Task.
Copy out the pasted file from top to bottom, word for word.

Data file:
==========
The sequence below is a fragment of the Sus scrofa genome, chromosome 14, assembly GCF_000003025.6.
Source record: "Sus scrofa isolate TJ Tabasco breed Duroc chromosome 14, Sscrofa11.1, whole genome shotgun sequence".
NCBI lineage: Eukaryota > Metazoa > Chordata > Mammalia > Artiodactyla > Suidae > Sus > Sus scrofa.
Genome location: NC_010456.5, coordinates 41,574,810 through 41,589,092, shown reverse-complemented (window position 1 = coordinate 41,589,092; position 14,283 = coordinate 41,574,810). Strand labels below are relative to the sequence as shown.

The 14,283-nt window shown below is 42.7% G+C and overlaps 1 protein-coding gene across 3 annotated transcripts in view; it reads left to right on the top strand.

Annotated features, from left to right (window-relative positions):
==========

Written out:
The sequence below is a fragment of the Sus scrofa genome, chromosome 14, assembly GCF_000003025.6.
Source record: "Sus scrofa isolate TJ Tabasco breed Duroc chromosome 14, Sscrofa11.1, whole genome shotgun sequence".
NCBI lineage: Eukaryota > Metazoa > Chordata > Mammalia > Artiodactyla > Suidae > Sus > Sus scrofa.
Genome location: NC_010456.5, coordinates 41,574,810 through 41,589,092, shown reverse-complemented (window position 1 = coordinate 41,589,092; position 14,283 = coordinate 41,574,810). Strand labels below are relative to the sequence as shown.

The 14,283-nt window shown below is 42.7% G+C and overlaps 1 protein-coding gene across 3 annotated transcripts in view; it reads left to right on the top strand.

Annotated features, from left to right (window-relative positions):